What Is a Mechanical Keyboard?

If you are a keyboard fanatic or if you have been following our blog for a while, you already know the answer to this question.

But lots of people don’t know what mechanical keyboards are, likely because they’ve never heard of them or taken the time to research keyboards. And who can blame them? Most computer purchases nowadays include a keyboard, so consumers don’t really have a reason to look for a different one.

However, if you’re one of those consumers who’s not satisfied with these “default” keyboards, and you’re starting to shop around for a different option, this post is for you.

 

The Basics: Switches

When you ask the question, “What is a mechanical keyboard?”, you can answer this one of two ways: simply or thoroughly. As a newcomer to this area, you need to start simply.

A mechanical keyboard is different from other keyboards because they have switches under the keys. These switches are made of several moving parts: a hard plastic “stem” contains two metal contacts and a spring underneath. When a key is pressed, the stem pushes the spring down so the two metal contacts connect, registering your key press to the keyboard’s circuitry and therefore to your computer.

Cherry MX Brown mechanical switch animation
How a mechanical keyboard switch works!

Essentially, these switches are what make mechanical keyboards, well, mechanical keyboards. You could have the same keycaps as a regular keyboard, but it will still be mechanical because of its use of switches.

 

 

The Other Defining Factor: Quality

Because of the durability and construction of these switches, mechanicals are high-quality keyboards that last far longer than regular keyboards. Why? Simply put, regulars are made cheaply.

Because manufacturers tend to give out so many keyboards with computers, they looked for ways to make keyboards cheaper. This resulted in them making membrane keyboards (like the ones on you might have on your microwave), and, more commonly, the rubber-domed keyboards, which are a hybrid of mechanical keyboards and membrane keyboards. These domes aren’t made of several moving parts; instead, the domed switches are made of polyurethane underneath a rubber or silicone keypad.

What Is a Mechanical Keyboard? by Das Keyboard
From Wikipedia, used under Creative Commons license

When you press on a key, the rubber/silicone pushes the poly “switch” down to make contact with the circuit board beneath it. Though these dome switches can be made out of metal, you generally receive the polyurethane ones instead in your average keyboard.

And that means they don’t last nearly as long as a metal-domed keyboard, much less a mechanical one.

Why is all this important?

Because mechanical keyboards use switches that are higher-quality, they can cost more, sound different, last longer, and feel heavier. Plus, there are several different types of switches these keyboard can use, which also make a difference in how they’re used. We’ll address the rest of these factors of mechanical keyboards and regular keyboards and how they could affect you in future posts.

Or you can swing over to our handy mechanical keyboard guide if you want a more thorough answer to “what is a mechanical keyboard?” (we don’t blame you — it is quite interesting once you get into it!).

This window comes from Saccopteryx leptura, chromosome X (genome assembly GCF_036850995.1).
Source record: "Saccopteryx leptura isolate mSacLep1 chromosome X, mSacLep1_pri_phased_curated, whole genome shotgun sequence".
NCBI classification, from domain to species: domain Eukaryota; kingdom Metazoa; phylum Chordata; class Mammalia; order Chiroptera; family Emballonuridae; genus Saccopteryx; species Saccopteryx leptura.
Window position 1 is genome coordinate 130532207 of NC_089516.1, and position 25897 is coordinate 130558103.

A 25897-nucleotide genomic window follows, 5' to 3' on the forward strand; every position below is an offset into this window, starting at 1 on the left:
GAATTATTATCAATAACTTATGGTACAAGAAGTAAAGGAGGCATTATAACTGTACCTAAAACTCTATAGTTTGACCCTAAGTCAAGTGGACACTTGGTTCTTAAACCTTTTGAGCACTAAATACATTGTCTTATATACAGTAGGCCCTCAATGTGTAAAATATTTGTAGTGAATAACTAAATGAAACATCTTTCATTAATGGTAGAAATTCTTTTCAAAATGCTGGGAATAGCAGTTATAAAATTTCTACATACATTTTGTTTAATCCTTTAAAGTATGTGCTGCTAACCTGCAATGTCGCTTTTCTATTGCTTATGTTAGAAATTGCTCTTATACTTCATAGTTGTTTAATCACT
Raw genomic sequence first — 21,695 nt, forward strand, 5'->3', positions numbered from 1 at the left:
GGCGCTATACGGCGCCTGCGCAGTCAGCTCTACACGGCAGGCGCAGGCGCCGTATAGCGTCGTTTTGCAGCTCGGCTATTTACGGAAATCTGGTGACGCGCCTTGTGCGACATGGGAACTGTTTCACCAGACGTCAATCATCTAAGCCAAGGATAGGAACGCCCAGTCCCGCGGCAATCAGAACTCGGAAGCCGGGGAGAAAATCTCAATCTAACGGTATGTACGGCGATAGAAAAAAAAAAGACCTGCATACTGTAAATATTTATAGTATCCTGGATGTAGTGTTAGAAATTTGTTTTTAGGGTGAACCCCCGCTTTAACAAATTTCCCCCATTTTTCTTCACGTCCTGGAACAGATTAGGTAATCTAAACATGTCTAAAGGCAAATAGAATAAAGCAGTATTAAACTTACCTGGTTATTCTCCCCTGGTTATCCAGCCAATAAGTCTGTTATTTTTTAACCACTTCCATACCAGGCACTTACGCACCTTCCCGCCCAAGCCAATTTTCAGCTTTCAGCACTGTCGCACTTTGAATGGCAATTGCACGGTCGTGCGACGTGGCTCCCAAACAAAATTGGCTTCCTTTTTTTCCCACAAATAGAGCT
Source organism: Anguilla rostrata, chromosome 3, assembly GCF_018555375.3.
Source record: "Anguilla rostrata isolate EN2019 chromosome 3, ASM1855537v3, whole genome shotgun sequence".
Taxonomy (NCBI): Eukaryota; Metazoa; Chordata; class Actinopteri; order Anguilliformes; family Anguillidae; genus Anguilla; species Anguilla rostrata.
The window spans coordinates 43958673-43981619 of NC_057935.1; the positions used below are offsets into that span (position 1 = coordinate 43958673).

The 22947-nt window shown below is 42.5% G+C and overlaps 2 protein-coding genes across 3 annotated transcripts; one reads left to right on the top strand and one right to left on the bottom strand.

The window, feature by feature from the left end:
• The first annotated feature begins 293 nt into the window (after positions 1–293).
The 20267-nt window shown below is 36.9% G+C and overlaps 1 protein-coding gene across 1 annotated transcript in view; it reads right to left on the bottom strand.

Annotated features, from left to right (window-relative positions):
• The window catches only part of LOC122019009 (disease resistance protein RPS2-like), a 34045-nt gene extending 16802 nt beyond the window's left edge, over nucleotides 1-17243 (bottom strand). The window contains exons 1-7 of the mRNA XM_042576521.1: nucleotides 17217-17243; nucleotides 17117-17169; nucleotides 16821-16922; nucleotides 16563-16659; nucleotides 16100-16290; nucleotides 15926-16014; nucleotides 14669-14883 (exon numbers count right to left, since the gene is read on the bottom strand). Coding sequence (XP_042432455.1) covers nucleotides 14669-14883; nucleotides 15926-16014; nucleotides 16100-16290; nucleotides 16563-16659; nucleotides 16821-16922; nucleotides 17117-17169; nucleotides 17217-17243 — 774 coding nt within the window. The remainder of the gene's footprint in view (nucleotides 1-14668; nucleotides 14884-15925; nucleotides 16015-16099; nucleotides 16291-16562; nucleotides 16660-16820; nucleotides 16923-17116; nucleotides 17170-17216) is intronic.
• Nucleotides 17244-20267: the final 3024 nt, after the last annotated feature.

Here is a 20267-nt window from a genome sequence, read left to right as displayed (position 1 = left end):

7 Comments


  1. Now today I really got quality info about keyboards that how they work. I am a IT person and that kind of information really matter for me.


  2. Agreed, perhaps the first proper description of the difference on the entire internet.


  3. old keyboards were mechanical-sort-off and VERY VERY heavy – I’ve got some before ATX age

    If you open one it’s all covered by actual board not membranes and cheap stuff


  4. What I’ve learned from this article: Mechanical keyboards are a HUUUGE waste of money. My 5€ 10 year old membrane keyboard is still going strong and I am a gamer. Why would I buy a 100€ mechanical keyboard if it is supposed to be more expensive because of its durability? Why would I want to use the same keyboard for let’s say 30 years? If cheap keyboards don’t last, then why not spend 5€ every five years for a new keyboard instead for 100 for a mechanical. Iwould not spend this amount of money for switches and lighting effects. Only for the macros that usually are supported with the accompanied software/drivers.


  5. Hi purple. Although I agree that using a normal keyboard is relatively cheap and easily replaced compare to a Mechanical Keyboard, there are fundamental differences between the two. As a former professional gamer, I can tell you that a mechanical keyboard makes the difference in both casual and professional gaming. I was a top level amateur player with a non-mechanical keyboard – however, I was never able to performance at the highest level for SC:BW and SC:II due to the slow reaction and no NKRO effect a mechanical keyboard had. I bought my first mechanical keyboard while it was on sale – and a year later, I was able to compete at the top level versus Koreans. My ID was Fnatic.hellokitty.

    Personally I do not prefer any lighting effects or macro keys, I just enjoy the feel, response time, and confirmation sound my keyboard makes every time I make a command, it’s like the keyboard is communicating with you rather than being commanded by you.

    Give it a try some time, trust me, it’s worth it.


  6. Oh right, I forgot about the fast response of gaming keyboards.


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